Muscle atrophy occurs under a number of different conditions, including disuse and aging accompanied by the onset of sarcopenia. Although muscle mass is reduced by decreased protein synthesis and/or increased protein degradation, the mechanisms of disuse muscle atrophy and sarcopenia differ. Therefore, nutrition strategies need to be customized for each type of muscle atrophy. Difficulties are associated with assessing the efficacy of nutrients for preventing sarcopenia due to uncontrolled factors in human studies. We herein (a) summarize nutritional epidemiology evidence related to sarcopenia from recent systematic reviews, (b) review nutrient supplementation for attenuating sarcopenia through dietary control, and (c) provide evidence for the efficacy of nutrient supplementation for treating disuse muscle atrophy under dietary control. Epidemiological studies have indicated that diets with a sufficient intake of beneficial foods are useful for preventing sarcopenia. Supplementation with vitamin D and leucine-enriched whey protein have been suggested to help attenuate sarcopenia in geriatric patients, particularly those who are unable to exercise. Further studies are needed to clarify the effects of protein and amino acid supplementation on muscle mass and strength. High-quality studies with controlled diets and physical activities are required to clarify the effects of nutritional interventions on both types of muscle atrophy.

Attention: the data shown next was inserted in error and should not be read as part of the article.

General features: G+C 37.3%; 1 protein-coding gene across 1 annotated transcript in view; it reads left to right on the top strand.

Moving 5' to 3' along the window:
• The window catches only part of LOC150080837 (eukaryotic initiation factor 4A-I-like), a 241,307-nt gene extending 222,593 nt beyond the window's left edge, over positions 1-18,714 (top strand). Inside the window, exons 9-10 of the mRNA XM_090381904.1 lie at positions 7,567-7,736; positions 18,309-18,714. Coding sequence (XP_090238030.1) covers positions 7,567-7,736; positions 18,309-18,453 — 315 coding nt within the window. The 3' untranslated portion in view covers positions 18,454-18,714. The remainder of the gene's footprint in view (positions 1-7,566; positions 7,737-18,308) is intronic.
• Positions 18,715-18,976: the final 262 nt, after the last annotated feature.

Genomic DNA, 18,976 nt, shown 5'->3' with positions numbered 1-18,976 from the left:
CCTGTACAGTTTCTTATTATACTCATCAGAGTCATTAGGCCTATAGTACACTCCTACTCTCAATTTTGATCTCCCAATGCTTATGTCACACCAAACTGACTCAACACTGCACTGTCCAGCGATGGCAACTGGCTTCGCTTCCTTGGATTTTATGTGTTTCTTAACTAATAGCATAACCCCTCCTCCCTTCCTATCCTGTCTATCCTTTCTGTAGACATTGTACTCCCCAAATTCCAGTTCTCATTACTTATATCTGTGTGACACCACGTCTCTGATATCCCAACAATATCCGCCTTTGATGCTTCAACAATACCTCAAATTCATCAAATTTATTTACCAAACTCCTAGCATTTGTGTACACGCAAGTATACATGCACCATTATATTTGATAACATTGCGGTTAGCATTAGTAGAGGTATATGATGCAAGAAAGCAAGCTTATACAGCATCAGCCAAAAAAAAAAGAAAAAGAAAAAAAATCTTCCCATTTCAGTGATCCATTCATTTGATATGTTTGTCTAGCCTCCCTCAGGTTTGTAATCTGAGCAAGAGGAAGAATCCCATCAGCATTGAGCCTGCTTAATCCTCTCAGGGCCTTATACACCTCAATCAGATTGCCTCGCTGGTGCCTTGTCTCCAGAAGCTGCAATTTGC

Part of the book: Background and Management of Muscular Atrophy